Happy mood ‘may boost brain power’

A study suggests that improving your mood could have important benefits for your cognitive function as the years go by.

A study suggests that improving your mood could have important benefits for your cognitive function as the years go by.

People may have better cognitive ability when they are in a good mood, new research suggests.

A team of researchers at universities in the US and Sweden looked at 46 adults, aged 63 to 85, to investigate the links between mood and cognition.

They found that something as simple as giving a person a small bag of sweets put them in a more positive mood and helped them to perform better in decision-making and working memory tests.

Ellen Peters, professor of psychology at Ohio State University and one of the study’s co-authors, said: “There has been lots of research showing that younger adults are more creative and cognitively flexible when they are in a good mood.

“But because of the cognitive declines that come with ageing, we weren’t sure that a good mood would be able to help older adults.”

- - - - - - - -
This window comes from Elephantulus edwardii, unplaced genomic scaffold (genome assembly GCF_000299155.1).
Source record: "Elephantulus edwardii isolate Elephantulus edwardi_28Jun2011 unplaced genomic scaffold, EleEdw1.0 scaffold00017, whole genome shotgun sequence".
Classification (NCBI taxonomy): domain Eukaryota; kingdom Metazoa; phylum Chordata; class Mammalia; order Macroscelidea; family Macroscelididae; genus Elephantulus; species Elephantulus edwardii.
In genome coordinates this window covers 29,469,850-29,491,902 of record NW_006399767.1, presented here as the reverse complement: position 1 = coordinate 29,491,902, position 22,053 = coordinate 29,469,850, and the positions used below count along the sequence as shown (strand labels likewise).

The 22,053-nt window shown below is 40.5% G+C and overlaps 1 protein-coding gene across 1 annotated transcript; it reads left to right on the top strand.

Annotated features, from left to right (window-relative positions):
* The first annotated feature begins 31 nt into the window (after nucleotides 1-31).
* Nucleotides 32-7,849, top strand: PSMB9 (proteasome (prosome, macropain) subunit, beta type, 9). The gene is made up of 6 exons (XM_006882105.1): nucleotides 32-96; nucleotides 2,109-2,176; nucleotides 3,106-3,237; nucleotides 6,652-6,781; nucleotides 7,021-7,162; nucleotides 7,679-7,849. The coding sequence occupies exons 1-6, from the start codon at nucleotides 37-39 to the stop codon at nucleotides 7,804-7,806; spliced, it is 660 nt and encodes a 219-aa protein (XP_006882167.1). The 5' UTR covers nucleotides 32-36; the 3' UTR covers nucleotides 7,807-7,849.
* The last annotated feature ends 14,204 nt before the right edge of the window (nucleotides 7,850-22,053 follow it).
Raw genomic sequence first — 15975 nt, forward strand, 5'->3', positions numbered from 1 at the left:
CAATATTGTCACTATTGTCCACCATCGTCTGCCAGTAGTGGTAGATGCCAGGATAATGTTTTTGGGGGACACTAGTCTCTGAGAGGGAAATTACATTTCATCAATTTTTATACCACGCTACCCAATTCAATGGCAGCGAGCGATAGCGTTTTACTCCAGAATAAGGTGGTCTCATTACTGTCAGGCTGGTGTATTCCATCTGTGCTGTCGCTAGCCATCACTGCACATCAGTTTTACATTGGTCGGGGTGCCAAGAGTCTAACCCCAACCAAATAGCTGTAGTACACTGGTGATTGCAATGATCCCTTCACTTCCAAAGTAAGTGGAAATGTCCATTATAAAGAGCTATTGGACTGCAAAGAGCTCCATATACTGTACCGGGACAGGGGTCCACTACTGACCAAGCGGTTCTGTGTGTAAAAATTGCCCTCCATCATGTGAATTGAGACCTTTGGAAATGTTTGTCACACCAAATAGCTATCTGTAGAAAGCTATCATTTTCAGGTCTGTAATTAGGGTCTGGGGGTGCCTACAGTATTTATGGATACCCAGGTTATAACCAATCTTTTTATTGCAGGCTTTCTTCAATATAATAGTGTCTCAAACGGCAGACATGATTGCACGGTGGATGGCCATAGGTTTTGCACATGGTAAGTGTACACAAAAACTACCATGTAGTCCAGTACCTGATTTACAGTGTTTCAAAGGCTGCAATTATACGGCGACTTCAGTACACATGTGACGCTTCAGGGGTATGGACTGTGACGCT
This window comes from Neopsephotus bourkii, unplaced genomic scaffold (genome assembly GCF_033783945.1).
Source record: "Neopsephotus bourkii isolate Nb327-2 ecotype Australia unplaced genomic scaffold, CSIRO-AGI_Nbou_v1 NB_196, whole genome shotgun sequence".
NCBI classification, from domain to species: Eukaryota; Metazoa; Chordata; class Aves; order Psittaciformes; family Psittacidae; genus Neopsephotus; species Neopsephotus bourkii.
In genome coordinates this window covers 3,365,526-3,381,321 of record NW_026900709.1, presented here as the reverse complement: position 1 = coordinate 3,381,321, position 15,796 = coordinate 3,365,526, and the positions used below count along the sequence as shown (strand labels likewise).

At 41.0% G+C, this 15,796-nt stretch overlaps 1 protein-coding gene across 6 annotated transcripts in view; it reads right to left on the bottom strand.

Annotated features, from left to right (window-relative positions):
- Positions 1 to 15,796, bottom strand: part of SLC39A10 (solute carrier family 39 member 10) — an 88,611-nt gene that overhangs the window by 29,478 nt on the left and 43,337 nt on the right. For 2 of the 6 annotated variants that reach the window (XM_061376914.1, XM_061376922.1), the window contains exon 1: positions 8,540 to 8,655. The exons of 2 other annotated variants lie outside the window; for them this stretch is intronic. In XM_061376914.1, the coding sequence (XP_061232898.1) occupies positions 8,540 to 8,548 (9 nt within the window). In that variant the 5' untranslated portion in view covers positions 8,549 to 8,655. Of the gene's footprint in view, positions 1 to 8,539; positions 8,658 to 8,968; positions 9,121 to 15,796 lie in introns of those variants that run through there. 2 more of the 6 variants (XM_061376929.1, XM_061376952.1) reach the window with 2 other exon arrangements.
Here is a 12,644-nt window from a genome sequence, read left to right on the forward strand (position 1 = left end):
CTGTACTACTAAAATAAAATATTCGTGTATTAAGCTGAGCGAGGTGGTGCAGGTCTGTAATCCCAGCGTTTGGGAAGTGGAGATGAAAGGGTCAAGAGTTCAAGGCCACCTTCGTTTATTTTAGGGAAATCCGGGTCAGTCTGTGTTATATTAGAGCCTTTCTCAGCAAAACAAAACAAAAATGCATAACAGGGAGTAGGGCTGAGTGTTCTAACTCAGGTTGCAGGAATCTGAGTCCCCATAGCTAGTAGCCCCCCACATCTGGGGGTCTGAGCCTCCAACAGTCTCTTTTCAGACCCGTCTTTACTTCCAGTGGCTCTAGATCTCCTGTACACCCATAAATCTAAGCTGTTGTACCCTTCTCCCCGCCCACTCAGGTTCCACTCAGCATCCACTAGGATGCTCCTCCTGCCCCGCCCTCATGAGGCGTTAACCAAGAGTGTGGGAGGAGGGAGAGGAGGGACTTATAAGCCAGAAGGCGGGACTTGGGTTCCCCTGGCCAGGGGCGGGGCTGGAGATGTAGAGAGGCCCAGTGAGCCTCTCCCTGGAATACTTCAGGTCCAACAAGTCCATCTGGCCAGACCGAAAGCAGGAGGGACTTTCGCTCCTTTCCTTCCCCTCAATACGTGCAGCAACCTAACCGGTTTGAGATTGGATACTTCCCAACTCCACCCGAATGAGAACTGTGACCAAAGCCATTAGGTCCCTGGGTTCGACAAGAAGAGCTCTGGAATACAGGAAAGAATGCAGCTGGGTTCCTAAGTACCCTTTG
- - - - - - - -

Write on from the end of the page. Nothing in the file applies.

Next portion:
On the contrary, the study found that a positive mood does indeed help older people with tasks, potentially enabling them to overcome some of the cognitive declines that come with ageing.

During the test, half of the participants were given a thank you card and two small bags of sweets to improve their mood, along with a cheerful background screen on the computer they used to complete the tasks.

The other participants received nothing and used a computer with a neutral background screen.

Adults who were put in a good mood tended to make significantly better choices during the decision-making tasks than those in a neutral mood, as well as performing better on working memory tests.

“Given the current concern about cognitive declines in the aged, our findings are important for showing how simple methods to improve mood can help improve cognitive functioning and decision performance in older adults,” Professor Peters concluded.

While these mood-enhancing efforts were performed in an artificial setting in the lab, there are steps that people can take in their daily lives to improve their mood, such as by thinking about what they put in their bodies.

For instance, a daily supplement such as Klamath Blue Green Algae, supplied by The Really Healthy Company, could help to boost people’s mood thanks to its high levels of phenylethylamine (PEA).

This natural endogenous amphetamine has been shown to have mood-modulating effects, working as a natural ‘feel-good’ molecule to give people a more positive outlook.

– Anna Seward

2017-09-17T10:26:40+00:00